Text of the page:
By contrast, the final Guidelines now note that a trend towards consolidation is a “highly relevant factor” that may “heighten the competition concerns identified in Guidelines 1-6.” Rather than serve as an independent theory of harm on which the Agencies may challenge a merger, however, the Guidelines now articulate that mergers will be reviewed in the context of other industry consolidation activity, and the Agencies will analyze proposed transactions’ potential effect on potential future consolidation activity. The Guidelines discuss an “arms race” concern that consolidation can create leverage against participants in upstream, downstream, or other related markets that encourage further consolidation and generally reduce competition. Vertical mergers, while generally considered inherently procompetitive by courts due to synergies such as elimination of double-marginalization, are particularly susceptible to scrutiny where other market participants may move to vertically integrate to achieve similar efficiencies. Additionally, the Guidelines note that multiple mergers by different players in the same industry may be examined in context of one another, though the Guidelines do not expound further on how this may affect concentration calculations and to what extent trends towards consolidation could serve as a factor in enforcement action claims. The final Guidelines make clear, however, that merging parties must remain cognizant of wider industry merger and acquisition trends in analyzing risk of investigation in planned transactions.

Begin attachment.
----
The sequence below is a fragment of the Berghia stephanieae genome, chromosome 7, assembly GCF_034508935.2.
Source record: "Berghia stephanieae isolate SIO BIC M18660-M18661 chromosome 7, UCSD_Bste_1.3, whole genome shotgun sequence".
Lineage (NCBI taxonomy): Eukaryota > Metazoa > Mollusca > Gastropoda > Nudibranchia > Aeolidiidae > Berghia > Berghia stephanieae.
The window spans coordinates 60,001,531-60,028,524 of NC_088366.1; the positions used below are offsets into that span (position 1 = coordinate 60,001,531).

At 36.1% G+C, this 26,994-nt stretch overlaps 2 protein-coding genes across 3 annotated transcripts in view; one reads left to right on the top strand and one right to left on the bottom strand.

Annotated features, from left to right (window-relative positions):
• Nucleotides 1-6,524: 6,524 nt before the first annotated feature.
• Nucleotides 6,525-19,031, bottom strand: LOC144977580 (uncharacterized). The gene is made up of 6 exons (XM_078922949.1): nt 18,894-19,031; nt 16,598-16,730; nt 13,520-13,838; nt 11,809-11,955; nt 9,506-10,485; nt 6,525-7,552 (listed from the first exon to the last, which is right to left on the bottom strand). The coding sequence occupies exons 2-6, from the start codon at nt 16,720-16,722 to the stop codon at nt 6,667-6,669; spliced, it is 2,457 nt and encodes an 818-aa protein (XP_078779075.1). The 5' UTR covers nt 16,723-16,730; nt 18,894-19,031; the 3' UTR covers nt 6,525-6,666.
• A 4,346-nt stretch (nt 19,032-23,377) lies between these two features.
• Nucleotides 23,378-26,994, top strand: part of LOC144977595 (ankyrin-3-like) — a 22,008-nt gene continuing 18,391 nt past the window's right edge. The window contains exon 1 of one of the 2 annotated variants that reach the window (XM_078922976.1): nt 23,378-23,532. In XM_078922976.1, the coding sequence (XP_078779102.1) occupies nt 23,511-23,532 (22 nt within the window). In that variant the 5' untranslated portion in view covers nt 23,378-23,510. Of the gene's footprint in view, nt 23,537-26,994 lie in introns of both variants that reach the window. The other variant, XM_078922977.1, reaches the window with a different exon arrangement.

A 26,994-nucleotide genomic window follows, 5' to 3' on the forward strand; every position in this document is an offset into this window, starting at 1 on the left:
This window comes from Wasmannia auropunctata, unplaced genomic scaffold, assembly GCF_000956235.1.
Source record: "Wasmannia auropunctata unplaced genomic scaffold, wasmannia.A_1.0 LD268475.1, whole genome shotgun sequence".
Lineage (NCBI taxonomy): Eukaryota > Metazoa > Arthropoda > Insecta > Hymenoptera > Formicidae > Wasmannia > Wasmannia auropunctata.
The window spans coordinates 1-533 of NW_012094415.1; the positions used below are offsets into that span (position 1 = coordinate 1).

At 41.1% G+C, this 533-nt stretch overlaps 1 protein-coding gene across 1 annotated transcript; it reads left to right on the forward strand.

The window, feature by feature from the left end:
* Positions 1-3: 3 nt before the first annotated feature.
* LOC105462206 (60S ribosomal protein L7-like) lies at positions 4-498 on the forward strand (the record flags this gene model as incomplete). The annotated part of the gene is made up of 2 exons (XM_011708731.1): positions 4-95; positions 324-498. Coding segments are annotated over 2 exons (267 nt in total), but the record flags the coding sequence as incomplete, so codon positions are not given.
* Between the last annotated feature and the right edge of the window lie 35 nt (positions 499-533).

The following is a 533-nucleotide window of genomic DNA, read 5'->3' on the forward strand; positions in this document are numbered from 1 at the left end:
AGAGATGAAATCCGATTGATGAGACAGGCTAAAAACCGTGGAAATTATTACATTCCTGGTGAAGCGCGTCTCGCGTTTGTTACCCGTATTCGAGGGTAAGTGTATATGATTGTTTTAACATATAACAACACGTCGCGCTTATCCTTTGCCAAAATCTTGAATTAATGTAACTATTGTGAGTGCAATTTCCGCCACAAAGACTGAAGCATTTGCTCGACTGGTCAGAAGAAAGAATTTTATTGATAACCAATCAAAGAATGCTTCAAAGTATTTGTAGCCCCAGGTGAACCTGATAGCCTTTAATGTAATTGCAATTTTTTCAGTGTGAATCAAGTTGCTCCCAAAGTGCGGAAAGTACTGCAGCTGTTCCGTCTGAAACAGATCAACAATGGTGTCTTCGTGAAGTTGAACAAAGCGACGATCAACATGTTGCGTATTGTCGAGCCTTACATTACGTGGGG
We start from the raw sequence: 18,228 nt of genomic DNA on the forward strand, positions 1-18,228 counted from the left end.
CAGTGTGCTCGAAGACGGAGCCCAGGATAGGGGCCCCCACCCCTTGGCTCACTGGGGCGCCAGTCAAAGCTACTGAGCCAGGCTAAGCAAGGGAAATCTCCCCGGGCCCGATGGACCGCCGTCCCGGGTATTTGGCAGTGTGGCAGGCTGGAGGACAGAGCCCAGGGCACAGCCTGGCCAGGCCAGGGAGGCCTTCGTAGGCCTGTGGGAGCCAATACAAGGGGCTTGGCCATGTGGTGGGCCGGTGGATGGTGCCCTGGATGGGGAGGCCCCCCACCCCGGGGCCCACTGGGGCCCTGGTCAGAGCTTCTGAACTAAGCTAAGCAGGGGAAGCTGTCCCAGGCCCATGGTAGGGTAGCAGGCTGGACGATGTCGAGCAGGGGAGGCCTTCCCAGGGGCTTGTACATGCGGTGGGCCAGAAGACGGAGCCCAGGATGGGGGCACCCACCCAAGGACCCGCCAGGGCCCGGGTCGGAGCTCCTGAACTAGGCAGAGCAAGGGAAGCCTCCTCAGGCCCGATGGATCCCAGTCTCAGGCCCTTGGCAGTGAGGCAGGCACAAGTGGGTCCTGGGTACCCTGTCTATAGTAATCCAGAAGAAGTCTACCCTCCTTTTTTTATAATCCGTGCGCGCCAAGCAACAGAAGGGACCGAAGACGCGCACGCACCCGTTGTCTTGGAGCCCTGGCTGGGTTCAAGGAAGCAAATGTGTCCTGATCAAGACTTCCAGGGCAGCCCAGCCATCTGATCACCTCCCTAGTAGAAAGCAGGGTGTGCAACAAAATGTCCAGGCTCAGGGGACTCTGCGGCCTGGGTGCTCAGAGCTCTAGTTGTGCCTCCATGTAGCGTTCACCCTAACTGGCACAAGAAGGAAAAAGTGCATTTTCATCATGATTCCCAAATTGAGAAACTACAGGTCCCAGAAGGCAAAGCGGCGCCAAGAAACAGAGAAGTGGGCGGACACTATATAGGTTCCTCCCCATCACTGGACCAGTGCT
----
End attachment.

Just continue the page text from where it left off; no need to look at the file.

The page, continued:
Conclusions and Takeaways

The 2023 Merger Guidelines provide a window into the expanded and more aggressive antitrust enforcement characterizing Agency review of mergers under the Biden Administration.[3] Importantly, as noted, the Guidelines neither reflect nor create binding authority on merging parties. Rather, the Guidelines provide guidance on how and under what circumstances the Agencies will consider enforcement actions and the theories under which they may bring such actions. Actions brought under the enforcement policies articulated and expanded upon in the final Guidelines are subject to review by federal courts, assuming the parties decide to litigate. To prevail on the novel and expanded theories of harm in the Guidelines, the Agencies will ultimately need to persuade federal courts that these theories are supported by legal precedent. Nevertheless, merging parties should expect aggressive enforcement action by the Agencies that seek abandonment of mergers through lengthy investigations, procedural delay, and more frequent court challenges.